Cardinal Jean-Marc Aveline of Marseille speaks with reporters at a press briefing in Rome Sept. 13, 2023. (CNS photo/Carol Glatz)

The cardinal himself is a mosaic of the Mediterranean; born in Algeria when it was a French colony, he grew up and was ordained in Marseille, worked extensively in formation, vocations, higher education and interreligious dialogue, founded an institute for the study of the theology of religions and led the Catholic Institute of the Mediterranean.

In fact, as a theologian, Cardinal Aveline has long been involved with pursuing what Pope Francis has called "a theology of the Mediterranean."

The cardinal said it is "a Christian theology developed from the shores of the Mediterranean and adapted to its context" that tackles the same questions in the 2019 Document on Human Fraternity: "How can we care for one another within the one human family? How can we nurture a tolerant and peaceful coexistence … ensure that our communities welcome others" and help religions be "paths of brotherhood instead of walls of separation?"

A Vatican postage stamp with the title "First pastoral visit" is seen showing Pope Francis praying for migrants who drowned in the Mediterranean Sea during a visit to Lampedusa, Italy, July 8, 2013. (CNS photo/Courtesy of the Vatican Philatelic and Numismatic Office)

All these themes are expected to be touched upon by Pope Francis during his two-day trip, which will feature just four main events and be a kind of prelude to the church's celebration of World Day of Migrants and Refugees Sept. 24.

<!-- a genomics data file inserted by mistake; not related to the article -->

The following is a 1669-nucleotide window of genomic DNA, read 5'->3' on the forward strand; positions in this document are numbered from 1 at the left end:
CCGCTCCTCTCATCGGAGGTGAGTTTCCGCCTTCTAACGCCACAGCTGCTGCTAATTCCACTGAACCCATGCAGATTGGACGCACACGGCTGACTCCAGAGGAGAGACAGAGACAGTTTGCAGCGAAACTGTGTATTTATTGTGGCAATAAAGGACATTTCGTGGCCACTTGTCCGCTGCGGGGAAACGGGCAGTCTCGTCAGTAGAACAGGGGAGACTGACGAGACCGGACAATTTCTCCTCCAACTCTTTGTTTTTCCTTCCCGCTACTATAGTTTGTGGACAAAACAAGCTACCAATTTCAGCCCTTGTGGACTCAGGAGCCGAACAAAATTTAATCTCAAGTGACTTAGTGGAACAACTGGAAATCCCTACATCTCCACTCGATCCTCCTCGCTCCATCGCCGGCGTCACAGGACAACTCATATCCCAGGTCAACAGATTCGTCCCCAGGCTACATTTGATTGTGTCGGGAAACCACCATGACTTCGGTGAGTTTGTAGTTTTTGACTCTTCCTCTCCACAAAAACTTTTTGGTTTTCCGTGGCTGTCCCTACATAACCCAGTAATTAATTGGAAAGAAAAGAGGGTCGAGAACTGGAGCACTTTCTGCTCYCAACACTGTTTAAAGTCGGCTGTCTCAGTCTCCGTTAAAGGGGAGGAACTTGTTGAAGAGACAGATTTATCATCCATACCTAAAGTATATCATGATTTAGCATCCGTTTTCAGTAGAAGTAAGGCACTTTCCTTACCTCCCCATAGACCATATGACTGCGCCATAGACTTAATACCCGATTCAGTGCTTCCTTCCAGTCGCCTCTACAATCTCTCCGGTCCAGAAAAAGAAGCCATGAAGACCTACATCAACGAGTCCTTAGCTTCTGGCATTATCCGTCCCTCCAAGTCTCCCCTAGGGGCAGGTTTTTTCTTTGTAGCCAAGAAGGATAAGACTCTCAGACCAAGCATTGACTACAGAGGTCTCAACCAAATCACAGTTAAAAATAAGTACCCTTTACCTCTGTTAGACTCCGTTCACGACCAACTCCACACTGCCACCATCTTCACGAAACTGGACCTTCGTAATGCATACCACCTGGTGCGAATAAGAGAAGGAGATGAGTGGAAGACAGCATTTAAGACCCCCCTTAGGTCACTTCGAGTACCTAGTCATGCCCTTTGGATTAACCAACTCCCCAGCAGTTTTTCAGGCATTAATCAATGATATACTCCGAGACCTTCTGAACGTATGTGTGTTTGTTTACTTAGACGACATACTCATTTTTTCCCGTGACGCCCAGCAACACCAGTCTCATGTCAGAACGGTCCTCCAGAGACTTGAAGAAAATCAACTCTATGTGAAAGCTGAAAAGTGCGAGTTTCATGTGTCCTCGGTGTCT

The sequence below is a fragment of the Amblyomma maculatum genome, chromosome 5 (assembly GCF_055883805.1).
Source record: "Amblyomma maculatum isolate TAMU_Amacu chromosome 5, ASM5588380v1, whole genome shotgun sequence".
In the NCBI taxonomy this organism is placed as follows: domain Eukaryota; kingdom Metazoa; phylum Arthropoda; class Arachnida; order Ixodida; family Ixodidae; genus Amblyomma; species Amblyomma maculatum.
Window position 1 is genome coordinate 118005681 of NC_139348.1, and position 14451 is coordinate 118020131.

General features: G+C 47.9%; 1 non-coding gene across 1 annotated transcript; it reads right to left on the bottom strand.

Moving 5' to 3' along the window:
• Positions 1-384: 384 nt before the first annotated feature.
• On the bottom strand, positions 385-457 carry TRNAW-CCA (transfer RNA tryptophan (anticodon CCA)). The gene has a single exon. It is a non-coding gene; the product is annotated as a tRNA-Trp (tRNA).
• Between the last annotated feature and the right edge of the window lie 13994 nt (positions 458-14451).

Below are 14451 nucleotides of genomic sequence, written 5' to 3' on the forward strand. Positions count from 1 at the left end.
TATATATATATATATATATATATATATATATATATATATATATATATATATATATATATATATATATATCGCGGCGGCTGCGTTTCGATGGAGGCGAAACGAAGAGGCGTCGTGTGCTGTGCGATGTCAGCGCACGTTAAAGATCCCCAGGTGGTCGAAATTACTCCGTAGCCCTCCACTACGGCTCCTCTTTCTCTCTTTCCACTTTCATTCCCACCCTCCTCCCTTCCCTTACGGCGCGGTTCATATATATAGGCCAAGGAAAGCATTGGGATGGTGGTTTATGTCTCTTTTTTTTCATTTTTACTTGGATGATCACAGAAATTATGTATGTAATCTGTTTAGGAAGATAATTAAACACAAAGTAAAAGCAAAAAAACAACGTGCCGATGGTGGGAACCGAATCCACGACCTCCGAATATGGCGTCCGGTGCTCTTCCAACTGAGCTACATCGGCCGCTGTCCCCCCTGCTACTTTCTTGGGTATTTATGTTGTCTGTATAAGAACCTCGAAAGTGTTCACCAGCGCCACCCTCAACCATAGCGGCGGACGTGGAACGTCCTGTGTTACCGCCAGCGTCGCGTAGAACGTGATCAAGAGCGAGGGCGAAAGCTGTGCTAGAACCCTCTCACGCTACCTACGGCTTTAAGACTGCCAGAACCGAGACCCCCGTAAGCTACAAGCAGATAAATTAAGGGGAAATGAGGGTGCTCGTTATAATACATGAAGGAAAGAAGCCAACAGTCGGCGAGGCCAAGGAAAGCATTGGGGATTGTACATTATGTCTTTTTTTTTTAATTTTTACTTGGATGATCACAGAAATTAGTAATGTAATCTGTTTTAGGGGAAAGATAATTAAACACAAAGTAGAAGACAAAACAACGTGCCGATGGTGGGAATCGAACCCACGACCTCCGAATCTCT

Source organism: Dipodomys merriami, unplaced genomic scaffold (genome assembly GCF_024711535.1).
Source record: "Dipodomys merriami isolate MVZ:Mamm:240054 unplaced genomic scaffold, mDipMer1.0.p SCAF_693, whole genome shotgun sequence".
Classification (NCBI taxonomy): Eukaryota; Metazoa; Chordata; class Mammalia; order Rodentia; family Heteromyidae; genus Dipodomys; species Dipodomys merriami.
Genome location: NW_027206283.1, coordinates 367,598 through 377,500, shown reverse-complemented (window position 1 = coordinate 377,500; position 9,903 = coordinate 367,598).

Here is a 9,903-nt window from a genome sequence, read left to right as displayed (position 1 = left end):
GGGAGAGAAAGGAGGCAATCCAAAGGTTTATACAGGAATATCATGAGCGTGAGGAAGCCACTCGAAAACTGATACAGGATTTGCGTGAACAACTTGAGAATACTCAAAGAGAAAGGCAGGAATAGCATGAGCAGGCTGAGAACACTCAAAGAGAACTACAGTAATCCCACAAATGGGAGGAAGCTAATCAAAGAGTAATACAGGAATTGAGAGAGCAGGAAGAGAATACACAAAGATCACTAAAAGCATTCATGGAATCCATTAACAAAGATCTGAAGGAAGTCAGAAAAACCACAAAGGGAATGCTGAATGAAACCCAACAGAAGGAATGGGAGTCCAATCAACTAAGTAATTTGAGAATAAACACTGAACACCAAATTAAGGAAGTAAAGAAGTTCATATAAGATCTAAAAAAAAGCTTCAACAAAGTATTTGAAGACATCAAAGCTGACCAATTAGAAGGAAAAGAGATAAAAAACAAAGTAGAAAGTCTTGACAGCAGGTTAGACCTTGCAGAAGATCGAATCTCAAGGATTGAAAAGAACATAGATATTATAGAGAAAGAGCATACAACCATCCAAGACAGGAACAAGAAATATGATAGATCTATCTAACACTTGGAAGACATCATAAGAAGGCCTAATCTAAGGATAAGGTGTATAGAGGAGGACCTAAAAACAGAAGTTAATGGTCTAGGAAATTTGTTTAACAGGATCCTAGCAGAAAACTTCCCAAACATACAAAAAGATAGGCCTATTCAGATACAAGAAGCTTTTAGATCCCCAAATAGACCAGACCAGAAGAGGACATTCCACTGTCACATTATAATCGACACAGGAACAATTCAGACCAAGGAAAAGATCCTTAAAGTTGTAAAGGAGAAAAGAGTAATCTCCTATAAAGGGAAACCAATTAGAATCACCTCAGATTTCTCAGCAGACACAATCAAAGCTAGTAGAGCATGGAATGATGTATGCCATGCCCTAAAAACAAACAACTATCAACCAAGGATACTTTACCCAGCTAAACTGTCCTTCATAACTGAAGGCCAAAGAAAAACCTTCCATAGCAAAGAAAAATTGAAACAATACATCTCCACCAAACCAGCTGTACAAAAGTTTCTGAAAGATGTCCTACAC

Arriving in the late afternoon, the pope will head to the city's historic Basilica of Notre-Dame de la Garde -- a 19th-century landmark set atop the foundations of an ancient fort on a hill overlooking the Mediterranean Sea. The monumental gilded copper statue of Our Lady holding baby Jesus perched atop the bell tower is affectionately called the "Bonne Mère" ("Good Mother") and is traditionally seen as a protectoress of the city.

The pope will greet clergy in the basilica after a Marian prayer service there and then will meet with religious leaders from the city. There will be a moment to pray at a monument dedicated to all those lost at sea.

The next day, he will meet privately at the archbishop's residence with about 30 people experiencing economic insecurity and then he will give a major address at the closing session of the "Mediterranean Meetings" at Pharo Palace, a 19th-century complex built by Napoleon III, the first president and last emperor of the French. He will later sit down with French President Emmanuel Macron on the sidelines of that meeting.

The pope's day will end with an afternoon Mass celebrated at the city's Vélodrome Stadium, which holds 60,000 people, and then he returns to Rome.

Cardinal Aveline told La Civilità Cattolica that the region has a deep heritage and "happy memory of Mediterranean conviviality, the memory of peaceful and fruitful coexistence."

"Many would like to erase this happy memory and replace it with fear, to better impose their domination and ideology," he said. "But we bear witness to the fact that, while the threats are real, good is also at work, through a mosaic of people and action."